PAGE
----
In American history, the "Gilded Age" refers to the post-Civil War era, from 1865 to 1901, which saw unprecedented economic, industrial, and population expansion in a mostly conservative political environment. The era overlaps with Reconstruction (1863-1877) and ended with the depression of the 1890s, the presidential election of 1896, and the new Progressive Era.
The Gilded Age was characterized by an unusually rapid growth of railroads, small factories, banks, stores, mines and other family-owned enterprises, together with the start of millions of new farms, especially in the prairie region. Very rapid economic and population growth made the U.S. economy the largest and richest in the world.
Cities grew enormously in size and importance—and offered new political opportunities for corruption in the form of ward-based party machines and powerful bosses who controlled city contracts and city jobs. Reform efforts centered on civil service reform and, at the local and state level, prohibition of the sale of whiskey, beer and wine.
Ethnic diversity increased dramatically as millions of new immigrants arrived from Europe drawn by the promotions of steamship and railroad companies which emphasized the availability of jobs and farmland.
The entrepreneurs of America's "the Second Industrial Revolution" created rich, fast-growing industrial cities in the Northeast brimming with new factories, and contributed to the rise of super-rich industrialists and financiers such as John D. Rockefeller, Andrew Carnegie and J.P. Morgan. Their critics on the left called the entrepreneurs "robber barons", an artful term combing crime (robber) and un-American aristocracy (barons), to denounce their use of overpowering and sometimes unethical financial manipulations.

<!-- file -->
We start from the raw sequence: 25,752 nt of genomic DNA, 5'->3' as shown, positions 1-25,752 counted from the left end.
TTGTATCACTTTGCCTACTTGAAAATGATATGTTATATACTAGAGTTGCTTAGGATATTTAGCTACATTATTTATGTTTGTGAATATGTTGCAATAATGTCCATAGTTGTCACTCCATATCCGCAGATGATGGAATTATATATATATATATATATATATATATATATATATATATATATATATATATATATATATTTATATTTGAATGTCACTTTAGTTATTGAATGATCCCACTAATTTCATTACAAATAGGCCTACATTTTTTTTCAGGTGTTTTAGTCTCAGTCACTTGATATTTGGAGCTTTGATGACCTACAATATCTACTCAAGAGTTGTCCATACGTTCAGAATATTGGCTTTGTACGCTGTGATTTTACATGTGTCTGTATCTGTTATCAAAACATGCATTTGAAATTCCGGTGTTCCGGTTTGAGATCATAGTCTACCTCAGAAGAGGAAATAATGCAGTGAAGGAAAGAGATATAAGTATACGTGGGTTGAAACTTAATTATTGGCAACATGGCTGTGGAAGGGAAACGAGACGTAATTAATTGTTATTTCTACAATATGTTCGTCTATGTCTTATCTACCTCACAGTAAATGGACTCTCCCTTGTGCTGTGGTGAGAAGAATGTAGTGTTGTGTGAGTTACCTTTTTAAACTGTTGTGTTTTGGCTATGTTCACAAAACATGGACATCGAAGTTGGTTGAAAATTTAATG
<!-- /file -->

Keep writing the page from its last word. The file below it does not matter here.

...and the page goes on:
There was a small, growing labor union movement, led by Terrence Powderly and Samuel Gompers; unlike Europe, the labor unions supported capitalism, not socialism.
Politically the Gilded Age was part of the Third Party System and featured extremely close contests between the Republicans and Democrats, with occasional third parties such as the Greenbackers, Prohibitionists and Populists.
Nearly all the eligible men were political partisans, and voter turnout often exceeded 90% in some states. Partisanship was based on historic and ethnic loyalties, and saw the moralistic ("pietistic") evangelical Republicans (who favored prohibition and reform) pitted against the liturgical Democrats (who strongly opposed prohibition). The short-lived Populist Party had considerable support in 1892 among cotton and wheat farmers, as well as coal miners and silver miners.
The wealth of the period is highlighted by the American upper class's opulent self-indulgence, but also the rise of the American philanthropy (Andrew Carnegie called it the "Gospel of Wealth") that endowed thousands of colleges, hospitals, museums, academies, schools, opera houses, public libraries, symphony orchestras, and charities. The "Beaux-Arts" architectural idiom of the era clothed public buildings in Neo-Renaissance architecture.